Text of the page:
Canon brings printing to the sharing economy
Canon Australia is tapping into the sharing economy to offset a slow but steady decline in at-home printer sales in recent years.
The company has launched a new service called PrintNow that allows people to print documents from a network of registered printers located in convenience stores, petrol stations and other retail outlets around Australia.
The service, which officially launched last Wednesday, comes in response to changing consumer behaviour.
According to research conducted by YouGov on behalf of the camera and printer company, Australians on average use a printer for personal use just once a week, and younger Aussies are less likely to have one of their own.
Canon’s consumer printer sales, which make up roughly 35 per cent of its printer business, have experienced a decline over the past three to four years. So far, the drop has been small – in the low single-digits – but it is likely to grow.
“Even though we’re in a digital age, print is still one of life’s necessities. But there’s a growing realm of people who don’t want a printer at home. They want the convenience but not the hassle,” Jason McLean, director of Canon Consumer Imaging, told Inside Retail Weekly.
Canon aims to plug this hole by giving consumers what they really want – not the headache of needing to buy, set up and maintain a printer at home with new ink and paper, but the ability to quickly and easily print documents whenever they want, even if it’s at the last minute.
That’s the idea behind PrintNow, which the company first started working on about 18 months ago and tested for six months before launching it last week.
“As far as the concept goes, it’s not that revolutionary,” McLean admitted.
To use PrintNow, users simply create an online account and link it to their debit or credit card. They can upload or email documents and photos to print immediately or add them to their queue to print later using any device, including a smartphone. Once they arrive at their nearest PrintNow location, they enter the unique code for that device and hit print.
The biggest difference between this service and existing ones, such as Officeworks’, is the shared revenue model. In some cases, a retail partner provides the space, electricity and wi-fi to power a printer that is owned by Canon. In these instances, Canon provides the ink and paper, and the retailer assists users if there are any issues. Canon and the retailer split the sales 70-30.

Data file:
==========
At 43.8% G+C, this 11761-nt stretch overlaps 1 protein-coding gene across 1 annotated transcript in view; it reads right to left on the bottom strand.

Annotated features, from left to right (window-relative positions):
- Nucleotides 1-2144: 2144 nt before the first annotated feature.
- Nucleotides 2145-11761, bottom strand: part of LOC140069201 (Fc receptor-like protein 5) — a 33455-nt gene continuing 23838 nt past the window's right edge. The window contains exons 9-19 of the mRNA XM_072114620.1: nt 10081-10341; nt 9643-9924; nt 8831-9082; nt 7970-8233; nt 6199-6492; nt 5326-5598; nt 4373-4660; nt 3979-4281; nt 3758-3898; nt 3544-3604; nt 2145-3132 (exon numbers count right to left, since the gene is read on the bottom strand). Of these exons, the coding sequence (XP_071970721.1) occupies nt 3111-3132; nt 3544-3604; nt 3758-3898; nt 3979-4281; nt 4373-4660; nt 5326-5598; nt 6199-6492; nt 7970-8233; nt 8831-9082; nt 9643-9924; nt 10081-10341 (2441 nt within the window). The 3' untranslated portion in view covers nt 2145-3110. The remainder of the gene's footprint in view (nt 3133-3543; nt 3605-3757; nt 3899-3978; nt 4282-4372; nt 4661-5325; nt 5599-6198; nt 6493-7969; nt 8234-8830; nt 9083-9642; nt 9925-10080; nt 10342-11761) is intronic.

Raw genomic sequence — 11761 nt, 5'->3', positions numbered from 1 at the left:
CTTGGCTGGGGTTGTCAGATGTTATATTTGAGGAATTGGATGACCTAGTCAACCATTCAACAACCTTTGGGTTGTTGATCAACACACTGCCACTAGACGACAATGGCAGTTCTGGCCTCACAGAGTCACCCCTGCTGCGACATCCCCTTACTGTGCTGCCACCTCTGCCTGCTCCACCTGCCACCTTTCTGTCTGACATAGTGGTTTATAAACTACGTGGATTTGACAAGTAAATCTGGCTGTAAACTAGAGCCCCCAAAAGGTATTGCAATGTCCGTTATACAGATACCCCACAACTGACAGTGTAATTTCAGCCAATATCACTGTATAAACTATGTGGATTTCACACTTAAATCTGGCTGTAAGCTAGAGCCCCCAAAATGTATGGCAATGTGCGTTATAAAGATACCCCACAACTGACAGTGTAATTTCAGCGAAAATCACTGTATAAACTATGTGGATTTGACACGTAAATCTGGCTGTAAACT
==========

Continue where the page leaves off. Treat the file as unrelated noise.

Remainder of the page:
In other cases, Canon simply facilitates the transaction through PrintNow, while the retail partner provides the printer, paper, ink, electricity, wi-fi and all the rest. In these instances, Canon’s cut is 30 per cent and the retailer’s is 70 per cent.
Theoretically, any location that is accessible to the public, including shopping centres, libraries and even building foyers, could become a PrintNow location, according to McLean. This would enable organisations that own Canon copier machines, for instance, to recoup some of their investment.
So far, Canon has forged partnerships with Cartridge World, Adelaide Fuel Distributors, Xtreme Communications and Urbanista, and there are currently 140 PrintNow locations across Australia. The company aims to have 500 locations within the next three to four months and ultimately wants to provide the most convenient network of printers in the country.
Convenience will be key for PrintNow to compete not only with the likes of established print services, such as Officeworks, which has 167 locations across the country, but also more informal solutions, such as printing personal documents at work.
“This [service] is new for Canon but old for the industry,” Matt Newell, executive strategy director at The General Store, told Inside Retail Weekly.
“Printers have existed in retail networks before…like Officeworks, or corner stores. The trick [for Canon] is to find a consumer edge,” he said.
“Technology could potentially be the thing that makes it new and different; that makes it such a smooth process you’d be crazy to print anywhere else.”
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